Talking specifically about the story writing process (not narrative details), how has it felt switching from a multi-year, multi-expansion arc to a self-contained, standalone story?
Yoshida: “I’ve worked on games that aren’t MMORPGs before, so it wasn’t a major stumbling block. Plus, each new Final Fantasy XIV expansion has a similar level of new story content as a standalone RPG, or maybe even more, so it wasn’t too different to my work on that game. The only major difference I noticed was that, if I wanted to foreshadow something, I had to pay it off a lot faster!”
Every Final Fantasy logo conveys a core theme of the game in some way. How does the Final Fantasy XVI logo do this?
Yoshida: “Yoshitaka Amano’s design for the logo is full of meaning, as you’d expect. It shows two Eikons facing off against each other… and the rest, for now, is a secret.”
Following the debut of Final Fantasy XVI‘s new “Dominance” trailer during State of Play, we finally have a release window! Where will the development team be focusing their efforts during this final year before the game launches?
Yoshida: “Right now, the game is fully playable from start to finish, but we have a lot of voiceover in several languages that still need to be recorded. Final Fantasy XVI is a very action-oriented game, so we’re also doing a lot of playtesting to fine-tune the difficulty levels, as well as putting the final touches on the cutscenes, and going through a full-scale debugging process. A year is a short time in game development, so we’re all straining at the bit to get it over the line.”
It’s now been confirmed that there are some Final Fantasy XIV dev team members (including you!) working on Final Fantasy XVI—do you have specific systems or processes in place to ensure teams can perform to the best of their ability across two tonally distinct games without burning themselves (or yourself) out? I imagine lots of work on Final Fantasy XVI must have been happening around the same time as final Final Fantasy XIV: Endwaler preparations…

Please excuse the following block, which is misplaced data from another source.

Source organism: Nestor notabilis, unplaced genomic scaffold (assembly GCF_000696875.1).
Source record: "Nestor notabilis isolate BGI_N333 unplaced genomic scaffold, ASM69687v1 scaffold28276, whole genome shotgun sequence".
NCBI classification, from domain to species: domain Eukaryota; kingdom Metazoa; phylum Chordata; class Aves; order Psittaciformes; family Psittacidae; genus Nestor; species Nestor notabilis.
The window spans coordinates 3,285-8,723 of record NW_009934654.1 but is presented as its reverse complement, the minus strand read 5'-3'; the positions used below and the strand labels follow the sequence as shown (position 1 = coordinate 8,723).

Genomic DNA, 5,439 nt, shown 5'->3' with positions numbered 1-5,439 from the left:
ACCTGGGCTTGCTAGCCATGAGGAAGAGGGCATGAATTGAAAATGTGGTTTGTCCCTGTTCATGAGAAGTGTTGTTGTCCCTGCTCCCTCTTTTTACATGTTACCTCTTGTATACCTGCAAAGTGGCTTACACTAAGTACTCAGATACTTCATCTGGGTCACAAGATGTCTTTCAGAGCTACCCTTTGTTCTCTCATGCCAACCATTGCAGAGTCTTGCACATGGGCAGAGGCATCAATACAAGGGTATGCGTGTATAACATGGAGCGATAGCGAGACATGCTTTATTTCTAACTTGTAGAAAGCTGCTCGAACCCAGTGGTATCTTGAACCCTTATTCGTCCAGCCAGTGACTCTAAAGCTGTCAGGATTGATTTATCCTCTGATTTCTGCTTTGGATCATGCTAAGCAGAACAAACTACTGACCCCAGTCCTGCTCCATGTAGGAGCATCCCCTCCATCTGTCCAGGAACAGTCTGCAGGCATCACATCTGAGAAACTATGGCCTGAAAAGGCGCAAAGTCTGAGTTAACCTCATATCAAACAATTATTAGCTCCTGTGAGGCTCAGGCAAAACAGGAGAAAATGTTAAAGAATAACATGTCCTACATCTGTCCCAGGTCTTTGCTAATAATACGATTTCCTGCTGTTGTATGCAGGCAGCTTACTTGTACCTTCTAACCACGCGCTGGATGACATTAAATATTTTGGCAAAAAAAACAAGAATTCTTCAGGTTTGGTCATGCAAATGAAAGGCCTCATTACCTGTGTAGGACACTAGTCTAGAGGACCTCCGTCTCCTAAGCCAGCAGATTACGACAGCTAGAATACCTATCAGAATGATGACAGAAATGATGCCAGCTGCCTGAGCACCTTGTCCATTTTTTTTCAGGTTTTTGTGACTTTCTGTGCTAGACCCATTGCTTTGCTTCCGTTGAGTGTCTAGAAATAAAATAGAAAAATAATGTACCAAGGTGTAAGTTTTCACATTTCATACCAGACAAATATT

Yoshida: “I wouldn’t call it a system per se, but the project managers and assistant producers on both projects do a great job planning out my schedule to make sure I’m not overwhelmed. I wouldn’t have a clue how to keep myself organized without them!
“Any decisions regarding the overall management of the division I try to leave in the hands of the upper management as much as possible, which allows me to focus on my work as producer and director. Rather than a specific system or a process, it’s a sense of teamwork that we’ve built up over the years. Masayoshi Soken has his own people in the Sound department who handle his schedule for him.”
Two-part question: What’s your favorite recurring Summon from the Final Fantasy series overall, and why? What’s your favorite Summon in Final Fantasy XVI, and why?
Yoshida: “It’s got to be Bahamut for me. He doesn’t just destroy his enemies, but the ground they’re standing on—even whole planets! Every time he appears, you know something incredible is about to happen. It helps that he’s a big part of the story of Final Fantasy XIV, too. As for the Summons that appear in Final Fantasy XVI, I do have my favorite, but I can’t tell you right now as it’s bound to result in a lot of speculation. What I can tell you is that they’re all as cool as hell!”
The new “Dominance” trailer also teased more of the game’s music. With Masayoshi Soken now confirmed as Final Fantasy XVI‘s composer, can you share any insight into the trailer’s music? Was the music we heard in the trailer made just for this beat, or does it include themes and leitmotifs we can expect to hear in full in the game?
Yoshida: “Not all of the music is finished yet, but Soken’s the kind of composer who likes to repurpose parts of the in-game soundtrack in trailers. I’m sure you’ll have heard some of the themes and motifs that will make their way into the in-game music in the latest trailer. You’ll have to invite Soken for an interview to find out more—but please, only once he’s finished working on the soundtrack!”
What are some opportunities afforded by the PlayStation 5 hardware that would not have been possible in previous generations?
Yoshida: “With the boost in processing power, we can obviously make the graphics even richer than we could before, but it’s the super-fast loading times that really impress me. In Final Fantasy XVI, you jump straight from story cutscenes into real-time battles and back again without any loading times, making the gameplay flow at a breakneck pace. It’s only thanks to the power of the PlayStation 5 system that we can make Final Fantasy XVI the roller-coaster ride that it is.”